At the same time, the story depicts the human cost of imperialistic ambitions while the conquest of the darkest place on the planet proves to be deadly for both parties. On numerous occasions, Marlow admitted the evident dangers of subduing the savage nation. For example, the life away from civilization made Kurtz embrace the murderous inclinations of the locals. The intensity of his lust for power forced him to display the heads of the alleged rebels on the stakes near the house (Conrad 96-97). The symbolic meaning of the ritual may be attributed to the old methods of intimidation. This is another example of the environmental influence and desire for power. In fact, death seems to lose its conventional meaning since it does not evoke the customary sense of respect for the deceased. One of the illustrations for this assertion is the practice of cannibalism. The protagonist of Heart of Darkness seems to be hardly swayed by the suggestion of eating corpses (Conrad 64). Conrad deliberately emphasizes the primitive nature of the native population and juxtaposes it to the seemingly civilized appearance of Marlow’s crew. The description functions as a reminder of the murderous environment in the dark jungles of Africa.

Defective Nature of Imperialism

The huge bulk of evidence reveals numerous defects of European imperialism. The language of the story indicates the domination of arrogance and racist views on the African population. For instance, the International Society for the Suppression of Savage Customs tasked Kurtz to write a report about the inferior position of the dark-skinned people that clearly stated that the Europeans “must necessarily appear to them [savages] in the nature of supernatural beings” (Conrad 82). In other words, Kurtz arrogantly suggests that the African population is in desperate need for guidance, or the establishment of “a power for good practically unbounded” (Conrad 82). Meanwhile, the exploitation appears to be the common manifestation of unlimited power. According to Guven, Kurtz is a symbol of the colonial order, the empowered official with the driven desire for profit (84). Therefore, his methods are extremely brutal and racist. Conrad addresses the issue of racism at the beginning of the novel by stating that the slaves are “nothing but black shadows of disease and starvation” (25). The description seems to reveal the magnitude of systematic oppression, imposed by European imperialists.

However, the story conveys the overall futility of colonial policy as well as the humorous absurdity of its finale. Apart from their destructive impact, the white invaders overly failed to disseminate the principles of civilized society in Africa. In that view, the extreme brutality and confession of Kurtz prove this assertion. The protagonist called for the total extermination of “all the brutes” (Conrad 83) in his report on the treatment of African savages at the beginning of his journey. However, the paramount change occurs as the narration unfolds. By the end of the story, the prominent agent came to realize the futility of his actions and the destructive consequences of his lust for profit and power. Before his death, Kurtz exclaimed, “The horror! The horror!” (Conrad 116). According to Guwen, the phrase signifies the deep sense of regret for the committed crimes against the African population (84). The author successfully conveys the irony of the situation, whereas the talented man essentially forgot about his initial goal and transformed into a savage. However, his misguided actions seem destined to remain secret at home. Marlow refused to uncover the true character of Kurtz to his beloved woman; therefore, the Europeans remained unaware of his crimes (Conrad 128). By concealing this fact, the author highlights the humor of the situation, whereas the audience notices the discrepancy between the real identity of Kurtz and his reputation at home and the overall ignorance of Kurtz’s compatriots.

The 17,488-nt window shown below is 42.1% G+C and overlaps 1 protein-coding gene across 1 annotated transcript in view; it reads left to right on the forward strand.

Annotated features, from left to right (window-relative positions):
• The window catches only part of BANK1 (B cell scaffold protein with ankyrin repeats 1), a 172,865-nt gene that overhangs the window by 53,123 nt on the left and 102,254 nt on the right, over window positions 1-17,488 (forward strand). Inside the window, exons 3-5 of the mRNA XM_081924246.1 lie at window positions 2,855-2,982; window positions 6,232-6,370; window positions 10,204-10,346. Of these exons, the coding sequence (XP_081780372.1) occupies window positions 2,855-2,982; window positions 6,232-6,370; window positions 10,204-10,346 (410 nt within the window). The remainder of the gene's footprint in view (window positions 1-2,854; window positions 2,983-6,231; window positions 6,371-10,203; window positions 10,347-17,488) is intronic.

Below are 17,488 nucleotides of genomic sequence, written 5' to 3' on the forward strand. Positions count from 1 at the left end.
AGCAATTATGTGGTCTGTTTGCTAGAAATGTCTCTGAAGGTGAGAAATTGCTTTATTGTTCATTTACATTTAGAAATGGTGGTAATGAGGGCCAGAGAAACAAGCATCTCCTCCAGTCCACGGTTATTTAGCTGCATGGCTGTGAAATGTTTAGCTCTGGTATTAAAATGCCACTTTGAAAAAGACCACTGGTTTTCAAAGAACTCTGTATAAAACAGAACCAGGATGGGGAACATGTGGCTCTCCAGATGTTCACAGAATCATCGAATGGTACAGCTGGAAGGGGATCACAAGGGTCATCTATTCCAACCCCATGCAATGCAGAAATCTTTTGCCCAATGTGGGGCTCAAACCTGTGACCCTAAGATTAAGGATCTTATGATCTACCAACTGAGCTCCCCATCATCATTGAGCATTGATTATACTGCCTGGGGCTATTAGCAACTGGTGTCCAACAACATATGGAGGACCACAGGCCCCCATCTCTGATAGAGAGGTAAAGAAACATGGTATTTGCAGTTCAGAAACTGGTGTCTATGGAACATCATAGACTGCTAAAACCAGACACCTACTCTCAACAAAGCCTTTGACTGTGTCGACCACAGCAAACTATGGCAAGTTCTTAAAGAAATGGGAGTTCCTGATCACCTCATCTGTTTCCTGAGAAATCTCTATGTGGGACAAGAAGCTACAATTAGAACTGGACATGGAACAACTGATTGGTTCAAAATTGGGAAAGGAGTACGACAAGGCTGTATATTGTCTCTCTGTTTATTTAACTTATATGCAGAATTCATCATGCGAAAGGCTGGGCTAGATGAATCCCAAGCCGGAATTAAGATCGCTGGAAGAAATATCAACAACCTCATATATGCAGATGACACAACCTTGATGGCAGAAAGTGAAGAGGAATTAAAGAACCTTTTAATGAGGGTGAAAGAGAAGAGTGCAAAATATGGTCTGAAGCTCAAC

The novella is laced with contempt toward the Western expansion. The illustration of the barbarous colonization attracts the audience with the gravity of its brutality, the inflicted cultural damage, and accompanying moral degradation. The native population suffered from systematic extermination and deceiving illusion regarding the newcomers. At the same time, the colonizers seem to have developed a profound indifference toward the inhuman abuse and lust for power. Overall, the historical truthfulness, complex characters, and sophisticated description of African culture largely contribute to the novella’s literary value.